By John Wainio, John Dyck, Mark Gehlhar, Tom Vollrath: USDA, Amber Waves

The proliferation of bilateral and regional free trade agreements (FTAs) over the past decade has become an important policy feature of the global trading system. These agreements create additional trade between members as their consumers respond to the availability of lower priced imports. At the same time, FTAs can divert trade from more efficient nonmember suppliers to member exporters receiving preferential treatment.

When countries mutually agree to reduce trade barriers within an FTA, suppliers in other countries continue to face unchanged (higher) tariffs when exporting to the FTA countries. Whether the differential tariff markups adversely affect the competitiveness of nonmember exporters depends upon the level of discrimination and the market shares of the supplying countries.

A recent ERS study using bilateral trade flows from 1975 to 2005 among 69 countries provides empirical evidence that FTAs increased trade among member countries in the world agricultural marketplace. The study shows, however, that trade expansion often is accompanied by trade contraction with nonmember countries. This suggests the large number of FTAs that do not include the United States may be eroding the U.S. presence in foreign markets.

Another ERS study focused more narrowly on specific FTAs and how they may change the pattern of U.S. agricultural exports. ERS researchers contrasted the effects of two recent FTAs negotiated by the Association of Southeast Asian Nations (ASEAN—Brunei, Indonesia, Malaysia, the Philippines, Singapore, Thailand, Vietnam, Laos, Burma (Myanmar), and Cambodia) with an agreement recently negotiated between the Mercosur countries (Argentina, Brazil, Paraguay, and Uruguay) and Colombia. According to the study, the two ASEAN agreements are projected to have only modest impacts on U.S. exports, while the Mercosur agreement has the potential to impose much larger costs on U.S. trade.

Growth in FTAs

According to the World Trade Organization (WTO), as of December 1, 2010, there were 290 FTAs in force (of these, 207 covered goods, and 83 covered services). More than two-thirds were put in place within the past decade. This trend is likely to continue based on the number of additional negotiations underway or being proposed.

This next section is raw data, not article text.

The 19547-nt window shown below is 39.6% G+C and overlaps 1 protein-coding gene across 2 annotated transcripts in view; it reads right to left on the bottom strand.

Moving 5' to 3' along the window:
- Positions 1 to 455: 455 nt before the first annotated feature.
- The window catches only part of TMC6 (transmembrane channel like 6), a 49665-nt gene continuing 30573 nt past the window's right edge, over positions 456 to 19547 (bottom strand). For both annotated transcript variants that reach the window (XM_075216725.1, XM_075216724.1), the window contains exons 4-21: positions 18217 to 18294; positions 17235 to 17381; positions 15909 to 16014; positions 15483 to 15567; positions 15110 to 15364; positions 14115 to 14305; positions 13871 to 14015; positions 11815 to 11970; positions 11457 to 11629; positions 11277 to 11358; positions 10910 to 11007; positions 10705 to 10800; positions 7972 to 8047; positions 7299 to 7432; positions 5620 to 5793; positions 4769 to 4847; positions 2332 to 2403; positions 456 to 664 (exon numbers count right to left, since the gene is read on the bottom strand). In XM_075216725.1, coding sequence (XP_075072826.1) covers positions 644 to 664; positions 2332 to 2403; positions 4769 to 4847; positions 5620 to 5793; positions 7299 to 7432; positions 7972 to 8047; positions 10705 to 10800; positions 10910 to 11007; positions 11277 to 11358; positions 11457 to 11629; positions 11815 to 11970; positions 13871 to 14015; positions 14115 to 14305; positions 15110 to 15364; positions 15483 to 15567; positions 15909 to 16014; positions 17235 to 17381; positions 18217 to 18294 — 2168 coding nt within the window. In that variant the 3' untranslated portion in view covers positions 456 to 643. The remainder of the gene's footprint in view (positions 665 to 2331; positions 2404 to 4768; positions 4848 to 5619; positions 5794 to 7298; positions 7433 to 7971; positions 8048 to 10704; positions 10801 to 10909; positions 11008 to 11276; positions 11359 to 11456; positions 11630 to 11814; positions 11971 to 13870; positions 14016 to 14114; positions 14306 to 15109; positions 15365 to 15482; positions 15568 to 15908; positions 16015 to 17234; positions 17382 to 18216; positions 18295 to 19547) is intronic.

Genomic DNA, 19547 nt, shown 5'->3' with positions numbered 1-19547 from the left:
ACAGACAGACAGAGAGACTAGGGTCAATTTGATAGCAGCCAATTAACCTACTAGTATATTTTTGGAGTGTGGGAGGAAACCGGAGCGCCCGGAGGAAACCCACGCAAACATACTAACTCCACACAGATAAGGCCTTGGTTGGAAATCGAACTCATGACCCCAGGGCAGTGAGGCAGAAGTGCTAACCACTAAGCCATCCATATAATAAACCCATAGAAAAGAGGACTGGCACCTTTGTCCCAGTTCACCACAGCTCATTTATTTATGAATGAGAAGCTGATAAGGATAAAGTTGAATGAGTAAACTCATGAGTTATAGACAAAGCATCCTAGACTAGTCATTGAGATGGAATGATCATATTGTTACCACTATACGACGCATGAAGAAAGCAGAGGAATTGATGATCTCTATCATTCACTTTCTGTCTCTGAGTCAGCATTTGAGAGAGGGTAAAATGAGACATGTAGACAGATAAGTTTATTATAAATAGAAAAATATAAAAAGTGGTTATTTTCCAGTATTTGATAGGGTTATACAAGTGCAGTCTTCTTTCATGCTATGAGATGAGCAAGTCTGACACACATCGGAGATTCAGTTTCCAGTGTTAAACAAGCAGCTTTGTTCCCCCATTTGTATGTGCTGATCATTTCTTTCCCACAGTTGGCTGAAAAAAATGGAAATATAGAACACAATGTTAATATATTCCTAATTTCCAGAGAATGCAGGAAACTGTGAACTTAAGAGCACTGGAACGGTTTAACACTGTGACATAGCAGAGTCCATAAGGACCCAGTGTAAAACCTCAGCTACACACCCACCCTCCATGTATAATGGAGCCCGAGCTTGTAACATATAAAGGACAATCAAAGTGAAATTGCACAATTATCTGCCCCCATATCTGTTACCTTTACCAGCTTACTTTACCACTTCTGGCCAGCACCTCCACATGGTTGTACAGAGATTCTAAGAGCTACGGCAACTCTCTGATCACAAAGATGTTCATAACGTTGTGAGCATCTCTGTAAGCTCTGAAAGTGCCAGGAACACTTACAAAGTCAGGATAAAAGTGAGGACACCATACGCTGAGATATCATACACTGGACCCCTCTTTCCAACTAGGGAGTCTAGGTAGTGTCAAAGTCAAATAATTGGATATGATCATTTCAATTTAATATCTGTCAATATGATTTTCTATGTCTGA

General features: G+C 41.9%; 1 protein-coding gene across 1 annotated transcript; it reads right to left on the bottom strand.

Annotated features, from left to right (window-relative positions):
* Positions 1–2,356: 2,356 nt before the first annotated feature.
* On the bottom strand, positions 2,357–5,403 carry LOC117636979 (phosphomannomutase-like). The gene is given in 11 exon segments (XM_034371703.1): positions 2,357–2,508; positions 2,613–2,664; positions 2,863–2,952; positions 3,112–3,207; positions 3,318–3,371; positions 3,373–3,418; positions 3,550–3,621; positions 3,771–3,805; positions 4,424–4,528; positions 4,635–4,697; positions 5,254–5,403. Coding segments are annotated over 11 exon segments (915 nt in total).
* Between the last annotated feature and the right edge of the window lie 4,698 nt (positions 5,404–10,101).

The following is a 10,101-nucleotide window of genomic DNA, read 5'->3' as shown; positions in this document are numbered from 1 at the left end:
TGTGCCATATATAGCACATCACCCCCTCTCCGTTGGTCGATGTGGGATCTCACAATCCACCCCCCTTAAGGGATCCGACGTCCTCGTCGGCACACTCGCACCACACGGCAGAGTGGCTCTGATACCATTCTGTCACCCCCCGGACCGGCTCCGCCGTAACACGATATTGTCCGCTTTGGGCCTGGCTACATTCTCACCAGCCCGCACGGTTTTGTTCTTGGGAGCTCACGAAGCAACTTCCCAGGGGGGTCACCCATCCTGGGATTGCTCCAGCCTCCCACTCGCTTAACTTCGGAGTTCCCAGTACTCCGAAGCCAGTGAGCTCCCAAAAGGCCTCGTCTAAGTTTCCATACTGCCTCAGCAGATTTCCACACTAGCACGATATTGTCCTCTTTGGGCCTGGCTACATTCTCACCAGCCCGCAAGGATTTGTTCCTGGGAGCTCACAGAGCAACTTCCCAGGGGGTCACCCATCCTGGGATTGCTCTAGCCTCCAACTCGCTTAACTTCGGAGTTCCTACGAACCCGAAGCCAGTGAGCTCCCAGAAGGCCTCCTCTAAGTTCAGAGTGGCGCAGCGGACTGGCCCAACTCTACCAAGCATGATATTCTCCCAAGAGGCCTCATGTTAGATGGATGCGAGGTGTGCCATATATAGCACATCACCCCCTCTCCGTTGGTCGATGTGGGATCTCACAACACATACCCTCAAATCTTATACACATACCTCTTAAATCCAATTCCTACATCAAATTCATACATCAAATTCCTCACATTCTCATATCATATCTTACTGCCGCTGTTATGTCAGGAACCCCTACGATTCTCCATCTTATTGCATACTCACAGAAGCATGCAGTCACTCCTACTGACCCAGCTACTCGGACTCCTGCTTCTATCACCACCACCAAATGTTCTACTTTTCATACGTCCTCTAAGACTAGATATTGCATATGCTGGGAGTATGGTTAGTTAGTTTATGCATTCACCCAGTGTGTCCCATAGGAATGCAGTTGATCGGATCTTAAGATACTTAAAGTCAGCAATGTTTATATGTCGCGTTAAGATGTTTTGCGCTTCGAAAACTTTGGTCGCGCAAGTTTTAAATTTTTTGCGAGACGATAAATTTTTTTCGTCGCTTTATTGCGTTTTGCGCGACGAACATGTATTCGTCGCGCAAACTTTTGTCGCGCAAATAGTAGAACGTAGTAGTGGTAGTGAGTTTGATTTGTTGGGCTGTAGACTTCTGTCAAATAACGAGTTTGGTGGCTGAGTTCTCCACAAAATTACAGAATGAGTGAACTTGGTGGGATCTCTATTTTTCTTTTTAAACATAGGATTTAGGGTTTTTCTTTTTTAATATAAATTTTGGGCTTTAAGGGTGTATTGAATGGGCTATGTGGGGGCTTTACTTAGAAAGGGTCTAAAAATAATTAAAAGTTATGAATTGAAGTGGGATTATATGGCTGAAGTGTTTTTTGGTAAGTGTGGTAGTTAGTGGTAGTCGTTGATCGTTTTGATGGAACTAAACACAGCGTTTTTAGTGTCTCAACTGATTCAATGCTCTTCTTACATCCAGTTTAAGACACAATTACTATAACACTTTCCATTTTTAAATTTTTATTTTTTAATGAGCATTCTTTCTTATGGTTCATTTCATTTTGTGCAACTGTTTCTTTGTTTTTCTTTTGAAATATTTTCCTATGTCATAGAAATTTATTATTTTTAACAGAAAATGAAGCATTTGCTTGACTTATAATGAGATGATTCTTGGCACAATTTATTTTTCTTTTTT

Almost all countries are now party to at least one FTA. The U.S., once in the vanguard of countries creating FTAs, has negotiated fewer agreements in recent years. Between 2003 and 2007, the U.S. concluded negotiations with 16 countries, resulting in 8 FTAs with 13 countries—Singapore, Chile, Australia, Morocco, El Salvador, Honduras, Nicaragua, Guatemala, Bahrain, Dominican Republic, Costa Rica, Oman, and Peru. Three additional trade agreements with South Korea, Colombia, and Panama have been signed but have yet to be ratified by the U.S. Congress. Before a trade agreement can take effect, Congress must approve the implementing legislation submitted by the President.

The share of world trade between FTA partners has steadily increased. In 2009, an estimated 45 percent of global nonagricultural trade and 54 percent of agricultural trade was between FTA partners. The U.S. trades less with FTA partners than the rest of the world does—33 percent of U.S. nonagricultural trade and 41 percent of agricultural trade occurred with FTA partners in 2009. Important agricultural exporters, such as the European Union and Canada, have been particularly active in negotiating FTAs.

The primary objective in negotiating FTAs is to achieve preferential access to a partner’s market, thereby securing a competitive edge over other exporters and leveling the playing field against the FTA partner’s producers. Noneconomic factors also induce countries to form FTAs. Geopolitical factors, for example, have an effect, with some FTAs considered an important force for stability and development in a region. The uncertainties associated with getting a successful conclusion to the WTO multilateral negotiations may have also been a contributing force in the growth of FTAs. No doubt there has been a “domino effect” in recent years, with countries drawn into FTAs as a means to maintain market access in their partners’ markets.